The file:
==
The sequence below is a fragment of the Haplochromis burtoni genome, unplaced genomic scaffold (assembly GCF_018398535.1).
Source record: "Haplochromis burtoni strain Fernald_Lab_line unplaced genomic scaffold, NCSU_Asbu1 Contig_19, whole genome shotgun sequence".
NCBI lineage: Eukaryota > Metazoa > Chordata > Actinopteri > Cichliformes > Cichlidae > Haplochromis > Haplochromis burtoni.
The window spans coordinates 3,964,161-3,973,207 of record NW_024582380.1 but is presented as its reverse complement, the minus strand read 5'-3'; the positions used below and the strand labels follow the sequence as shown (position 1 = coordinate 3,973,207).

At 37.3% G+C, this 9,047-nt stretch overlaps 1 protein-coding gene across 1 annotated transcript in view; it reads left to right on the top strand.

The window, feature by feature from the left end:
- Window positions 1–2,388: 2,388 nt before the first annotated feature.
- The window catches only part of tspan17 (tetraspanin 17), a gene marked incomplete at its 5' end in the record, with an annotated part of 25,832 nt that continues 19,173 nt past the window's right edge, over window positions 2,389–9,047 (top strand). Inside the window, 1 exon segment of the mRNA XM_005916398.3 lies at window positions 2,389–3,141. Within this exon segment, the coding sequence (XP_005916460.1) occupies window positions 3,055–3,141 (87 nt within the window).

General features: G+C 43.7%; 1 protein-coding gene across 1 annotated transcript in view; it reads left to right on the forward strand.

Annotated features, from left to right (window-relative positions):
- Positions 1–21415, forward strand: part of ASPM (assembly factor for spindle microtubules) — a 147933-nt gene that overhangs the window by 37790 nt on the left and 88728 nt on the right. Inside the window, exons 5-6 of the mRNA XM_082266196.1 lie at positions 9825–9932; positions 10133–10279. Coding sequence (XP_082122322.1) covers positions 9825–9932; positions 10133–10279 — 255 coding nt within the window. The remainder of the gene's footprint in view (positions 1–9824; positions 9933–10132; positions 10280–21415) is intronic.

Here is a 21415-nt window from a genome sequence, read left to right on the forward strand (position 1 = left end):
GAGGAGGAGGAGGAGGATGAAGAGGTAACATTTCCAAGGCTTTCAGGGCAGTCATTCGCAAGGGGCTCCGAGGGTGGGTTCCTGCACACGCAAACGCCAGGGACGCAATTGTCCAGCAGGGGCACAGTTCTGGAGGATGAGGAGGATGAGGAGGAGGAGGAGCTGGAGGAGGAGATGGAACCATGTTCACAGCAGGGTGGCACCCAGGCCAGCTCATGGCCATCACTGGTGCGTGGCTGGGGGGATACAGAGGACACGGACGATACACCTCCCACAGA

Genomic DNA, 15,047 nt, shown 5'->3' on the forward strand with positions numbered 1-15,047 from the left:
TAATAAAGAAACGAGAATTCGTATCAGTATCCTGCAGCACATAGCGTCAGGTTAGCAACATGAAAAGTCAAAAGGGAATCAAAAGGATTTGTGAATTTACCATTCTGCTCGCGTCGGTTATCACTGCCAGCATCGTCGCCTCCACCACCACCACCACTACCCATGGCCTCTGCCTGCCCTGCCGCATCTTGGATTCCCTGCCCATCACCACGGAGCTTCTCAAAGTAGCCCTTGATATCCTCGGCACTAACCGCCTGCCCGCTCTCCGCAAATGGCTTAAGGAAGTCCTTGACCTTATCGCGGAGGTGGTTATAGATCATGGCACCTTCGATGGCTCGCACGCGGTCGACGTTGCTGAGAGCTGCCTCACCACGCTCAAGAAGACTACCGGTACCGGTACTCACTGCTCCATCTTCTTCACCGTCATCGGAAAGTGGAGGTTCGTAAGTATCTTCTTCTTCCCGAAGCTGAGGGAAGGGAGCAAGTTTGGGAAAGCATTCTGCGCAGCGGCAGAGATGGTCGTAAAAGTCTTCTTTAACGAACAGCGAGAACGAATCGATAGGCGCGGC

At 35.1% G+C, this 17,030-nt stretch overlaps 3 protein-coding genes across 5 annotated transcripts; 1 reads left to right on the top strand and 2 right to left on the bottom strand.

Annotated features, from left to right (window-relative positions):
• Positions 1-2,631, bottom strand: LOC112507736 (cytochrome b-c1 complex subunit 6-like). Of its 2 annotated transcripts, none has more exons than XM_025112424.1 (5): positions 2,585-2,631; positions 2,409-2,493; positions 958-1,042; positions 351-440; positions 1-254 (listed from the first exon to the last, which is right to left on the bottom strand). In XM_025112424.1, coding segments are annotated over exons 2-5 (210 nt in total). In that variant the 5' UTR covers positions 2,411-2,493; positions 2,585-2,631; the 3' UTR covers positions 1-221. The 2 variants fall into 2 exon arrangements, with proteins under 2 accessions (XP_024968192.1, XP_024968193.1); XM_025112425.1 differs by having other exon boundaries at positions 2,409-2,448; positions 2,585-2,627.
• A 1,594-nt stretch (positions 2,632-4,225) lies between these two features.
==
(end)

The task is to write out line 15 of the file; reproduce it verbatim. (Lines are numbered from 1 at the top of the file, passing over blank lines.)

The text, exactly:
TAATAAAGAAACGAGAATTCGTATCAGTATCCTGCAGCACATAGCGTCAGGTTAGCAACATGAAAAGTCAAAAGGGAATCAAAAGGATTTGTGAATTTACCATTCTGCTCGCGTCGGTTATCACTGCCAGCATCGTCGCCTCCACCACCACCACCACTACCCATGGCCTCTGCCTGCCCTGCCGCATCTTGGATTCCCTGCCCATCACCACGGAGCTTCTCAAAGTAGCCCTTGATATCCTCGGCACTAACCGCCTGCCCGCTCTCCGCAAATGGCTTAAGGAAGTCCTTGACCTTATCGCGGAGGTGGTTATAGATCATGGCACCTTCGATGGCTCGCACGCGGTCGACGTTGCTGAGAGCTGCCTCACCACGCTCAAGAAGACTACCGGTACCGGTACTCACTGCTCCATCTTCTTCACCGTCATCGGAAAGTGGAGGTTCGTAAGTATCTTCTTCTTCCCGAAGCTGAGGGAAGGGAGCAAGTTTGGGAAAGCATTCTGCGCAGCGGCAGAGATGGTCGTAAAAGTCTTCTTTAACGAACAGCGAGAACGAATCGATAGGCGCGGC